Barbara and Zafer Baran have been collaborating since 1981. Through their experimental practice, which interweaves art history, nature, science and technology, they create images that bring out the hidden simple, ordinary, minimal aspects of life. The couple have always kept at the heart of their work “the enjoyment of photography for itself, at its purest (the act of beholding and transforming)”.
They prefer to keep their imaging devices, techniques and processes as simple as possible. Using in-camera as well as camera-less photography techniques, they enrich their experimental approach through narrative. “Since 1999 we have relied on two techniques: in-camera and camera-less, using basic equipment and a minimal amount of post- production.”
The Barans have featured in solo and group exhibitions in various galleries and museums, including the Victoria and Albert Museum, Photographers’ Gallery, Saatchi Gallery, British Library and Tel Aviv Museum of Art, and their work is held in the collections of the V&A and Tate Britain among others. The couple have also produced numerous works for commissioned projects, ranging from corporate to cultural. Among these works are: the first opera poster in Britain to feature abstract photography, produced for the English National Opera; a photo-typographic alphabet created for the well-known cover of Phaidon’s The Photography Book; stamp designs for Royal Mail, including a series celebrating the bicentenary of the Royal Horticultural Society; and film work for the title sequence of David Hare’s The Designated Mourner.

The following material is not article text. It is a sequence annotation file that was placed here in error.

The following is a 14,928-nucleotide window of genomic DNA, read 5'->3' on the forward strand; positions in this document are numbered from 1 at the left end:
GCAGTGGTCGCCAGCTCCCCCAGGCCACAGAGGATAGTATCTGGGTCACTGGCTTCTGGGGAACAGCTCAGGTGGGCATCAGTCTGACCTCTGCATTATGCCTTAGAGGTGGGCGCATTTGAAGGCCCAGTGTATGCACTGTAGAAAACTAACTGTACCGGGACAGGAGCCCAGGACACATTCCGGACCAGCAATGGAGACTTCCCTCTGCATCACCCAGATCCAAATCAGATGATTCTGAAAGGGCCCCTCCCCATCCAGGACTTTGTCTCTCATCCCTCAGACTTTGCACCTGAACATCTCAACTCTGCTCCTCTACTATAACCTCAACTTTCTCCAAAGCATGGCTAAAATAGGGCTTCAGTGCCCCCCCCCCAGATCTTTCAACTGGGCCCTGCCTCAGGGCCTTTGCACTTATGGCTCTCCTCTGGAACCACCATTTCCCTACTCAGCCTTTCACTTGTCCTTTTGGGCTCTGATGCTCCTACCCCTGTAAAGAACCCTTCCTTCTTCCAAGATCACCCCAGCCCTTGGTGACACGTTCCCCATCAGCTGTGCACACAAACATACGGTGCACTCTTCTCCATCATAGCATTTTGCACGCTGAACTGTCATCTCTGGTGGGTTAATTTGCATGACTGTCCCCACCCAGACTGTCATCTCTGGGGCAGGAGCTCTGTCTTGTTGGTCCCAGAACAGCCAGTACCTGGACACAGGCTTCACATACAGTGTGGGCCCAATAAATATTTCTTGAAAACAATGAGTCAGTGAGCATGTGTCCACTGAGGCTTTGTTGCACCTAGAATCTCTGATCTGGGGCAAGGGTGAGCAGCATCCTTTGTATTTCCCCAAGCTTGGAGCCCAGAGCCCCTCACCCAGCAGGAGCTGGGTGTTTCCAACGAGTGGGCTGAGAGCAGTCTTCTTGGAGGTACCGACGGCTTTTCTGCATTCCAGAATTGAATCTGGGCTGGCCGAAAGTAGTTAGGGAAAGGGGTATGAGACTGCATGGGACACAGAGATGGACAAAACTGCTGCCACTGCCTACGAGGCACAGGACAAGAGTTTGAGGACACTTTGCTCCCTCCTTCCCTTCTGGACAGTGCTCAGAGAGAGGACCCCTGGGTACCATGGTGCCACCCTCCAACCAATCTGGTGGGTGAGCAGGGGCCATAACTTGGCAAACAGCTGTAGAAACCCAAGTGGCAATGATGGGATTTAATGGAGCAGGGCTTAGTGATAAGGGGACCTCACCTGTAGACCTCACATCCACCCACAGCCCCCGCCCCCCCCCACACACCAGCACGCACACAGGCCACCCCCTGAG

“Time” is at the heart of their work
“Time” is at the heart of the Barans’ work. They document the natural wear and tear caused by time, they document ephemerality, transformation, the fragility of nature and the impact of humans on the world, visualizing these subjects in diverse ways: via rocks and stones from archaeological sites, decaying flowers, the depths of a captivating yet noxious bloom, disregarded weeds, contrails, bird’s-eye views of cities as seen from an aircraft, the light radiating from the moon and stars, or moonlight sparkling on the surface of the sea. “Seeking out what is timeless and quiet”, the Barans prefer to draw inspiration from what they see and find in daily life, working with the materials directly around them. “In our images, the passage of time is implied in the decaying petals of a flower; in the slow erosion of rocks and stones; in the movement of the moon across a sheet of water, or of clouds across the sky; in the yearly dispersal of seeds; or in the light reaching us from an unimaginably distant star. There is the time of the photographic exposure itself, varying from split seconds to many minutes. And there is of course our own time, as we move along within the framework of our life.”